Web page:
A Peptied From the NC1 Domain of the α3 Chain of Type IV Collagen Prevents Damage to Basement Membranes by PMN
During the process of acute inflammation, circulating polymorphonuclear leukocytes (PMN) transmigrate from the vascular lumen to the site of infection or injury. This process involves the interaction of PMN with endothelial cells (EC) and subsequent diapedesis of PMN through the subendothelial basement membrane (BM). Along the path of transmigration, PMN come across and interact with numerous macromolecules of BM. Extensive research has been carried out to understand how various components of the C M e.g. type IV Collagen (COL (IV)), laminin, entactin, and proteoglycans mediate the physiological function of PMN (Matzner, Bar-Ner, Yahalom, Ishai-Michaeli, Fuks, and Vlodavsky, 1985; Matzer, Vlodavsky, Michaeli, and Eldor, 1990; Pike, Wicha, Yoon, Mayo, and Boxer, 1989; Senior, Hinek, Griffin, Pipoly, Crouch, and Mecham, 1989; Senior, Gresham, Griffin, Brown, and Chung, 1992). Studies by Huber and Weiss (1989) suggest that the transmigrating PMN cause a transient focal disruption of the BM which allows PMN to traverse it. These disruptions are rapidly repaired by the overlying EC. In our laboratory, the focus has been on the role of COL (IV), a major component of the BMs, on PMN function.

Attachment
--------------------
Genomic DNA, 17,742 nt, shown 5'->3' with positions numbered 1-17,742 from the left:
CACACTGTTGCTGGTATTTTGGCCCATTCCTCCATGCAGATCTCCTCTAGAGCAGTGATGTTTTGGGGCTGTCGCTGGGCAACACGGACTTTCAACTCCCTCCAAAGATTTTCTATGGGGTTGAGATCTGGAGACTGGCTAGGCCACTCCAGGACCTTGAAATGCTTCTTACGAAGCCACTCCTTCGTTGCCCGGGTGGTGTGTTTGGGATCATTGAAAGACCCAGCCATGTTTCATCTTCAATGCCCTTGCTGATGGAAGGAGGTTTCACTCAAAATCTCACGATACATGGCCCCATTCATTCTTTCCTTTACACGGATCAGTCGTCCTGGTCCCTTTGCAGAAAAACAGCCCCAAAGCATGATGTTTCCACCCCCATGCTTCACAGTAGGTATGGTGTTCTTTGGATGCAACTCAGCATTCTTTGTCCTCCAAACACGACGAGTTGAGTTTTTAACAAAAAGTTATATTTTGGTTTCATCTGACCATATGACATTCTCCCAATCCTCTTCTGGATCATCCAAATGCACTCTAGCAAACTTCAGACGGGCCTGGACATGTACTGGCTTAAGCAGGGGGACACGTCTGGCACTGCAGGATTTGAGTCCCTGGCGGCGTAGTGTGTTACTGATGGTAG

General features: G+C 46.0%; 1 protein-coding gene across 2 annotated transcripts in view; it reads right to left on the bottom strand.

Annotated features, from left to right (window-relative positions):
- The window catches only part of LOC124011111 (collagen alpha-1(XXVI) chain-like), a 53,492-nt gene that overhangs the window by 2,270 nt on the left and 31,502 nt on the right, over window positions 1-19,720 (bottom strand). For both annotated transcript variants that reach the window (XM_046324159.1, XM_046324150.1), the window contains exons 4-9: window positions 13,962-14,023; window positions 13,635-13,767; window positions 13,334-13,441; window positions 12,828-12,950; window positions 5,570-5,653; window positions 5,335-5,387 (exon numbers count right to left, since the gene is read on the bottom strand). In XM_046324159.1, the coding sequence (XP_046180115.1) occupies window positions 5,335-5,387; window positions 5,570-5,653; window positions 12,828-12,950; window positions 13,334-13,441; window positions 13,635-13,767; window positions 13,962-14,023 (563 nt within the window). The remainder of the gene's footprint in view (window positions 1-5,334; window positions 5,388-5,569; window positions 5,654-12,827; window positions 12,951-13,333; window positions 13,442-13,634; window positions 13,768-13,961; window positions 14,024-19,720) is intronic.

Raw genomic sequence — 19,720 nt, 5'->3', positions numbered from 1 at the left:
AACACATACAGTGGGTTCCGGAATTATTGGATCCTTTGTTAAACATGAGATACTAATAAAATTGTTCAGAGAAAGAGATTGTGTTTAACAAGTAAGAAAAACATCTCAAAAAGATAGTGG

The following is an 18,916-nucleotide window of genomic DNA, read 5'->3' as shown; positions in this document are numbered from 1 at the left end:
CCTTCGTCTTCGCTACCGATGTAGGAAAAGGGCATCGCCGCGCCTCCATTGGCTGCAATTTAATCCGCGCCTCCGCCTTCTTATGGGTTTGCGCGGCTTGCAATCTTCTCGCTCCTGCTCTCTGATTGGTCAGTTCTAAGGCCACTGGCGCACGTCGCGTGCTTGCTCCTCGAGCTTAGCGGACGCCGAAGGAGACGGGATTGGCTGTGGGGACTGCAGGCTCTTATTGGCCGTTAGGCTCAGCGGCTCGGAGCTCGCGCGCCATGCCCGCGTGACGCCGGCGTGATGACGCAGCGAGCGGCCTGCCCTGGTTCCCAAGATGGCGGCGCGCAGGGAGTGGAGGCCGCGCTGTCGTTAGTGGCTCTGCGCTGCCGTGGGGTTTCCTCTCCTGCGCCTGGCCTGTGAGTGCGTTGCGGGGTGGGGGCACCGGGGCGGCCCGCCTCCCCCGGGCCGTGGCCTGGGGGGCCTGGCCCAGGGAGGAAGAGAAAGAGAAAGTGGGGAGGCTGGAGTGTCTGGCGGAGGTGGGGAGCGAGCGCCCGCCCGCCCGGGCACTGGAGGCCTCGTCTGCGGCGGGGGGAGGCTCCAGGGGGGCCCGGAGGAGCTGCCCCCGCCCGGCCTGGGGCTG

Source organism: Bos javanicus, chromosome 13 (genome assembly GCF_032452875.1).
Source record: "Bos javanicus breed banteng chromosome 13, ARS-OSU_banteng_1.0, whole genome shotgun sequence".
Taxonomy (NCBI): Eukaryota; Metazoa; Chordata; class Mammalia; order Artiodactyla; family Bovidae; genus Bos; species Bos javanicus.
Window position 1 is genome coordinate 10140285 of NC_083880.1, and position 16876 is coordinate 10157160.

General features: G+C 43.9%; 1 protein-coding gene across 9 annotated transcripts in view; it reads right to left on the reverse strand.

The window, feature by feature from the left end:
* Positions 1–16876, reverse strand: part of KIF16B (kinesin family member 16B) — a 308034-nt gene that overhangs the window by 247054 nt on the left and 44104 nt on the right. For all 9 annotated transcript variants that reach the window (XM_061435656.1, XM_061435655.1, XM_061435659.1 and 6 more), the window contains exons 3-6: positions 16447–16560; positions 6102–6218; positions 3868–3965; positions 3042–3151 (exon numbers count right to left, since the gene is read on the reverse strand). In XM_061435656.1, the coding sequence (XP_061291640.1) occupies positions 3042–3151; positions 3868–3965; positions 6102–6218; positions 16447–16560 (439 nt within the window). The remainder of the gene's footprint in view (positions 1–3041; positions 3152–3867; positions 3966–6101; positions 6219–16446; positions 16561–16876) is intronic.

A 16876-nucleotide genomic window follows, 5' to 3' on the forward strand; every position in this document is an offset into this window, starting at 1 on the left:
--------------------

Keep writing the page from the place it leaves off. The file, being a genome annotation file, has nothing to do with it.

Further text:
KeywordsCD47 Antigen Alport Syndrome Endothelial Cell Monolayer Collagen Chain Endothelial Cell Growth Medium
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